Being blind or partially sighted in a developing country is a topic that I don’t hear about very often, and this blog is to hopefully shine some light on this topic that doesn’t get talked about enough.
Moving to Canada after growing up for 12 years in a developing country has been such a huge blessing in my life. I truly didn’t appreciate the significance of the support system that Canada has in place for people who are blind or partially sighted when I first moved here in 2014. My first experience of the support system in place for people who are blind or partially sighted was Blind Beginnings, to which I was introduced by a friend.
The amount of support at Blind Beginnings is incredible, and I couldn’t be any more grateful to have so many programs the readily available to me and that’s because I didn’t have a support system growing up in a developing country. Which brings me to my first point, my school life and experiences. From Kindergarten to my Sixth grade (after which I move to Canada), I never had any support in terms of braille. In order to get large print books, it would take months in advance for them to order and produce it. In Canada, people who are blind or partially sighted get a Vision Teacher who teaches them how to navigate their school life and a Mobility Teacher which shows them how to navigate the outside world. These two were foreign to me when I first moved to Canada. The concept of having two different teachers in place especially for me because of my vision was totally crazy.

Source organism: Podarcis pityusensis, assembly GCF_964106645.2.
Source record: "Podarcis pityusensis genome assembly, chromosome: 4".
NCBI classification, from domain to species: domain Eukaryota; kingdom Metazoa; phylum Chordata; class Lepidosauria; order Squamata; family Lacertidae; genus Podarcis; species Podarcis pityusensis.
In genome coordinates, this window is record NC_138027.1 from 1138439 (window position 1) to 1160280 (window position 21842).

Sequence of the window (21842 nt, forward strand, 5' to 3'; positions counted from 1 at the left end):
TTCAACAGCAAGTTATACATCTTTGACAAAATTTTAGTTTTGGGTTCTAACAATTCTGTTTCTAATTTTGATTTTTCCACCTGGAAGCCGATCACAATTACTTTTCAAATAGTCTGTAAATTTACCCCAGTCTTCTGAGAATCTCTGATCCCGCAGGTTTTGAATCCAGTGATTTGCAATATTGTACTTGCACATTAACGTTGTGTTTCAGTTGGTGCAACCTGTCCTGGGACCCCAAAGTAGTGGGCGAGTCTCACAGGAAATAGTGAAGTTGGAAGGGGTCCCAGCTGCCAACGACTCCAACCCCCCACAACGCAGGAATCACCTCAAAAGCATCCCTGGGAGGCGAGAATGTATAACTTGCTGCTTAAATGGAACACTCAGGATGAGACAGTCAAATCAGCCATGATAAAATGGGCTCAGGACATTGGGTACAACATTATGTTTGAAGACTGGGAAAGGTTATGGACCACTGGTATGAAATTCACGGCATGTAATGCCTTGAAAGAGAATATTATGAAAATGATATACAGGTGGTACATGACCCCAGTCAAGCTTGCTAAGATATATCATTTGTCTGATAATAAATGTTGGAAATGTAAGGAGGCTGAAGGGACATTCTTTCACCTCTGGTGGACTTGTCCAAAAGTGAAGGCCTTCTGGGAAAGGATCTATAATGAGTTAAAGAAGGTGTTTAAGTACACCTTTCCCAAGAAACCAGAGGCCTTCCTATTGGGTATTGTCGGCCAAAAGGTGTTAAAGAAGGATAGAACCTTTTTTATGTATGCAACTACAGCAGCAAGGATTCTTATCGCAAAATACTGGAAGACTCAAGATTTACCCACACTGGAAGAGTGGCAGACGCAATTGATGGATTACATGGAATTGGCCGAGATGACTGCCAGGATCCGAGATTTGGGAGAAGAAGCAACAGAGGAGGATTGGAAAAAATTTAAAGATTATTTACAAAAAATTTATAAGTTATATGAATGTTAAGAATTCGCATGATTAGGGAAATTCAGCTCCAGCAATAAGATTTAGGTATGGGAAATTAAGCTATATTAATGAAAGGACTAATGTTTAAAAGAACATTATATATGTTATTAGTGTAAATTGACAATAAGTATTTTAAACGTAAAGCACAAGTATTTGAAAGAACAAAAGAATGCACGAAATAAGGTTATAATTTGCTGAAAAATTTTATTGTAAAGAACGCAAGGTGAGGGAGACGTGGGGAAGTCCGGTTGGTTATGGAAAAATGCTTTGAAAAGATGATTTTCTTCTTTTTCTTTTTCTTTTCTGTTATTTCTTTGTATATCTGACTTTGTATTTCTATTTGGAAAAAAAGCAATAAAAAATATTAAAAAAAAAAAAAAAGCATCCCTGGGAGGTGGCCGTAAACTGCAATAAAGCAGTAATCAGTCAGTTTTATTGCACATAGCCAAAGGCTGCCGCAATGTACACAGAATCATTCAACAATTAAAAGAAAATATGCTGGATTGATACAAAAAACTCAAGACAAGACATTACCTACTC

Back in my hometown we barely had any experience with working alongside Vision teachers, something that is very readily available for students in Canada at every school district. The subject of students brings me to other fellow blind people in my life before moving to Canada. To make a long story short, I was not in contact with any other blind students during my school life or social life. In fact, the lack of support was so significant that I didn’t truly realize that I had a difference in my vision to begin with. The lack of support was so normalized that I didn’t see a difference between me and the other kids, which, on its own is good, but the struggles I still had to go through that my peers didn’t, made it hard.
The concept of having a white cane was something I hadn’t even heard. I didn’t even get the opportunity to hold one until I moved to Canada. In my 12 years of living in a developing country, at most I might have only seen one or two people who were using a cane in the street. In a developing country, traffic lights for pedestrians doesn’t exist, there are no chirping sounds, tactile indicators, or even visual cues for sighted people. People gamble with their lives every day when crossing the street, I could not imagine how a totally blind person would be able to independently go outside without getting hit by a car. It is an incredibly visual world and people with any kind of disability as a matter fact are a minority, and that’s speaking generously. I am so wonderfully blessed to have moved to Canada and to have come to a great organization like Blind Beginnings, where support is so readily available and I am so happy to see school-aged children getting the support here that I never did back home.
by Rose N